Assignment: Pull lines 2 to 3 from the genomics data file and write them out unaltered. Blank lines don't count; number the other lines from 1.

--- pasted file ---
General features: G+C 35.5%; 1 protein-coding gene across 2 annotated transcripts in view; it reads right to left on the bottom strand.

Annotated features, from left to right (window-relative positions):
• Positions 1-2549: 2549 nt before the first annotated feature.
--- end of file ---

Annotated features, from left to right (window-relative positions):
• Positions 1-2549: 2549 nt before the first annotated feature.